Purpose: To determine the safety, maximum tolerated dose, and biological effects of recombinant human IL-12 after autologous stem cell transplantation for cancer. Experimental Design: Twelve patients with hematological malignancies (8 non-Hodgkin's lymphoma, 2 Hodgkin's disease, and 2 plasma cell myeloma) began interleukin (IL)-12 therapy at a median of 66 days after transplantation. Recombinant human IL-12 was given by bolus i.v. injection in doses of 30, 100, or 250 ng/kg once as an inpatient and then, after a 2-week hiatus, once daily for 5 consecutive days every 3 weeks on an outpatient basis. Results: Common side effects included fever, chills, fatigue, nausea or vomiting, and asymptomatic elevation in serum liver function tests. Transient neutropenia and thrombocytopenia were also common, but no patient required platelet transfusion or had a neutropenic fever. Dose-limiting toxicities (diarrhea and elevated liver function tests) occurred in 2 of 3 patients treated in the 250 ng/kg cohort. Biological effects, including increases in serum IFN-γ levels and transient lymphopenia involving CD4 T cells, CD8 T cells, B cells, and NK cells, were seen at all three dose levels. Conclusions: Biologically active doses of IL-12 can be given safely to patients after autologous stem cell transplantation for high-risk hematological malignancies. Further studies are indicated to assess the efficacy of IL-12 in this setting.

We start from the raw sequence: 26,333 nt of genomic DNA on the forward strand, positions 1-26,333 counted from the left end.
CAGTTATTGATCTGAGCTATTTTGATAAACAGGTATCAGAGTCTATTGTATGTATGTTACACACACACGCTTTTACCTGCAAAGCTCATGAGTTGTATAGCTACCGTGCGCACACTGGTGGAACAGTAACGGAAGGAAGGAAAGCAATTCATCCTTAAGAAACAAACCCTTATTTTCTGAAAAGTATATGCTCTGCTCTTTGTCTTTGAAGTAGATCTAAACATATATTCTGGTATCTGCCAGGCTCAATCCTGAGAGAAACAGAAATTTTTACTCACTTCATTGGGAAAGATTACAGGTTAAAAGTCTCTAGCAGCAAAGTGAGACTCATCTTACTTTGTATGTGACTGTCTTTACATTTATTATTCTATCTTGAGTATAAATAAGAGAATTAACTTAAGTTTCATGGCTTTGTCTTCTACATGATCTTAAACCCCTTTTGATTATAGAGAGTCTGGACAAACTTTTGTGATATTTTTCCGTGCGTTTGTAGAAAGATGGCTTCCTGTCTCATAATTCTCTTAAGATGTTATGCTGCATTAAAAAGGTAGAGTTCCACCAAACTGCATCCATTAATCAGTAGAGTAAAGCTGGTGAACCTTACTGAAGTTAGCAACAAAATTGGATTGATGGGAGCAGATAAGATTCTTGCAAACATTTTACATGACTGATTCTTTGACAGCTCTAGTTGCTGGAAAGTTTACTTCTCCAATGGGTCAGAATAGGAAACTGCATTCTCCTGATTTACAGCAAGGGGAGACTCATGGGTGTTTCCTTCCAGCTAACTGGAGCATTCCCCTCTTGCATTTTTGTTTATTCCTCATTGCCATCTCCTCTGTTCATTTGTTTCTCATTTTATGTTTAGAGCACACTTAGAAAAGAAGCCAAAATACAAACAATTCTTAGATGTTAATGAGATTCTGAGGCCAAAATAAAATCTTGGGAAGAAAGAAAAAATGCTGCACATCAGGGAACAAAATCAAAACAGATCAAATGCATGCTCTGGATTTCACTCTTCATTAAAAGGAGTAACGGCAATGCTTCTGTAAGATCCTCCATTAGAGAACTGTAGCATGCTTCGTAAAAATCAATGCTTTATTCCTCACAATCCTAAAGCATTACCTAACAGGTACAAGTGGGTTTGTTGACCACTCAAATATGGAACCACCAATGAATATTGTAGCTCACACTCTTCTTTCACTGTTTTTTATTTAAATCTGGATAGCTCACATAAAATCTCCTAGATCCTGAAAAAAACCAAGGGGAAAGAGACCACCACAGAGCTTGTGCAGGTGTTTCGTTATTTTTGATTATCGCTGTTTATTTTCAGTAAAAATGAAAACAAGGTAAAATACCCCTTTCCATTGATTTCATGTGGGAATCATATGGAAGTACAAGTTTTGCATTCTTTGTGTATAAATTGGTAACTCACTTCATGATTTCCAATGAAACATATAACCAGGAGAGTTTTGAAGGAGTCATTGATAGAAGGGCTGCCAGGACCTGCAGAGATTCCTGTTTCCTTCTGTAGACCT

|Original language||English (US)|
|Number of pages||11|
|Journal||Clinical Cancer Research|
|State||Published - Nov 1 2002|
ASJC Scopus subject areas
- Cancer Research